Love’s Place in the VIP Lounge

Sep 29, 2022

A legendary moment occurred when Alexander the Great was said to once approach the philosopher Diogenes Laertius of Sinope. Alexander saw Diogenes resting in the sunlight and approached him to ask him if he needed anything.

Diogenes replied, “Yes. Get out of my sunlight.”

Taken aback but in admiration, Alexander replied, “If I were not Alexander, I would wish to be Diogenes,” which Diogenes replied “If I were not Diogenes, I would also wish to be Diogenes.”

There is an admiration for someone to be this grounded in themselves, possessing this degree of self-validation and self-love in asserting one’s boundaries, one’s walls of integrity regardless of the surrounding. It’s as if Diogenes set up his own personal VIP lounge which was composed of the ground he was reclining on and the space between the Sun and him. He was the only member that had a privilege to be there.

Like Diogenes, we can find or craft our own personal VIP lounge. Our VIP lounge can accept whoever we want to accept. It’s our VIP lounge.

Bouncers, gatekeepers, soldiers, and bulldogs have their big hearts in their own way by serving a cause. It’s a form of love, something to remember when our own boundaries are crossed and an unpleasant side of us slips out. That which slips out is only the bulldog serving the master. The bulldog loves his master.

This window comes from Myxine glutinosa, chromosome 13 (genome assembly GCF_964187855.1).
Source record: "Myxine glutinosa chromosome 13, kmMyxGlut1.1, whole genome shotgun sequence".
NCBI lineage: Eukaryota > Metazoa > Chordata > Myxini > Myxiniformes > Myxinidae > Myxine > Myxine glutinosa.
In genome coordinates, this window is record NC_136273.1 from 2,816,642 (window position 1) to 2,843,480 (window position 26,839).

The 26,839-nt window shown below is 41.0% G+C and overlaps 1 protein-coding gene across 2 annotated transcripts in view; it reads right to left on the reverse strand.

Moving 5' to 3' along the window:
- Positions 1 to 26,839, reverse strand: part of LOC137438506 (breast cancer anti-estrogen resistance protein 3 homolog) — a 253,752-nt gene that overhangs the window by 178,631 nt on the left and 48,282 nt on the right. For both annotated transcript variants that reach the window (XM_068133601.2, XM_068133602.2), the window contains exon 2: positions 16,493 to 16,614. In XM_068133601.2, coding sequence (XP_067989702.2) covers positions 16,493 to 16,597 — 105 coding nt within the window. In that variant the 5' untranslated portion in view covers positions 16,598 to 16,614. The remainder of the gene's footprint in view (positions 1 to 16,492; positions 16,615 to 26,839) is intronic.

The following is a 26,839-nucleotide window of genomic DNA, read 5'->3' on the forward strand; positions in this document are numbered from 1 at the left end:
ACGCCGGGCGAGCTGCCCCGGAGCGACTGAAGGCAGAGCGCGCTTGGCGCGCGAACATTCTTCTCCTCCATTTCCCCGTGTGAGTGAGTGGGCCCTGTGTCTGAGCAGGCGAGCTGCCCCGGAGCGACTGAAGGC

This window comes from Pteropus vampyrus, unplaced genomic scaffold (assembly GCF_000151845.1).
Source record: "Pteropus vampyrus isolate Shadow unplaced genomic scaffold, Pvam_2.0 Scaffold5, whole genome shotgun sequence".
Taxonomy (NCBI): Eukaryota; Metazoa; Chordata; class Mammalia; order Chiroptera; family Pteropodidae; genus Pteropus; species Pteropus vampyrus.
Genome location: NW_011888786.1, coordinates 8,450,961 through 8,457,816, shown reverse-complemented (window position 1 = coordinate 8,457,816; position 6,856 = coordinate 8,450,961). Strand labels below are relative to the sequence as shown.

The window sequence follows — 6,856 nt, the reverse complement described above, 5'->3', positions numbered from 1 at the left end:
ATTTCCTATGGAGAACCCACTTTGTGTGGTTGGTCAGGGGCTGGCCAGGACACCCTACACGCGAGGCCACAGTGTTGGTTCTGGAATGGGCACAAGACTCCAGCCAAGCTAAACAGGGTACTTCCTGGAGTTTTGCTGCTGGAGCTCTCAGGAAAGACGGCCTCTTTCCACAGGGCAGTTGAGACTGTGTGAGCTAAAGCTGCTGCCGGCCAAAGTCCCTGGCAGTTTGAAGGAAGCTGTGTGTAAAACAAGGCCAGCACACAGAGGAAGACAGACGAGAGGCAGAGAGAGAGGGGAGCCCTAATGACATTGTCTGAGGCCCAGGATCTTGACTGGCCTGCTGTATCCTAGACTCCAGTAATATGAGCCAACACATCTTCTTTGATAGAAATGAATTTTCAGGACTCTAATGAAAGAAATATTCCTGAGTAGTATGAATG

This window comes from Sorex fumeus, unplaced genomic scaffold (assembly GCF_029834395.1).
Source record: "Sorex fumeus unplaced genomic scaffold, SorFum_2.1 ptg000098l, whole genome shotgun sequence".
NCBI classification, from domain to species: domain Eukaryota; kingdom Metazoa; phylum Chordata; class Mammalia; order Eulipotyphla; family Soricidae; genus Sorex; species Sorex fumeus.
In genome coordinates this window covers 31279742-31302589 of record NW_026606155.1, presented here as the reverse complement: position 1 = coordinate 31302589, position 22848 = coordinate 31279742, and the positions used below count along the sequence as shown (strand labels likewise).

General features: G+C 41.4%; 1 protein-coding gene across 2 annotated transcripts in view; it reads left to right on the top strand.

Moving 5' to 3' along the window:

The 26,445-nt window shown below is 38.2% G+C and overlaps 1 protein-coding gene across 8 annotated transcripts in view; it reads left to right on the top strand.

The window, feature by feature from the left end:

Of the many forms of love, the casting of a boundary is a form of love, a self-love which we need a healthy amount of in relation to love for another. There is that line everyone has heard many times before, yet it is no less wise. If we cannot love ourselves, we won’t be able to love anybody else. Having no self-respect is a self-fulfilling prophecy where the entire world will collaborate to appease one’s confirmation bias—that one is of low value. And to value is to love.

If there is one job for us, it is to value ourselves, so that a non-inflated love flows, flows so much that it has no other place to go but out in the world.*

Cruelty is Part & Parcel

The cruelty in the love of this world is due to limited resources and time. Circles of love will be limited in size. Many people will be excluded, left out in the cold.

We craft our life’s VIP lounges, official playgrounds reserved only for a select few. Those who enter are the Chosen Ones, an elect of winners whom by their very existence cast a shadow of losers outside the lounge.

But we all have this ability to find or craft our own VIP lounges. We might be thrown out to the dumpster of a past friend’s VIP lounge for instance, but may at the same time be able to sip Port at a family member’s VIP lounge.

To find or create a VIP lounge is already a sacrifice. To choose in what manner and in who or what to love is already a sharp slicing which shows the glory of love while at the same time the bitter reality of exclusion.

Due to this seemingly hard-written code of this world, it’s perhaps best not to torture oneself in trying to get into lounges where one isn’t welcome. It obviously applied to even Alexander the Great. For practicality’s sake, it’s probably best to focus on either building or finding one’s resonant lounge.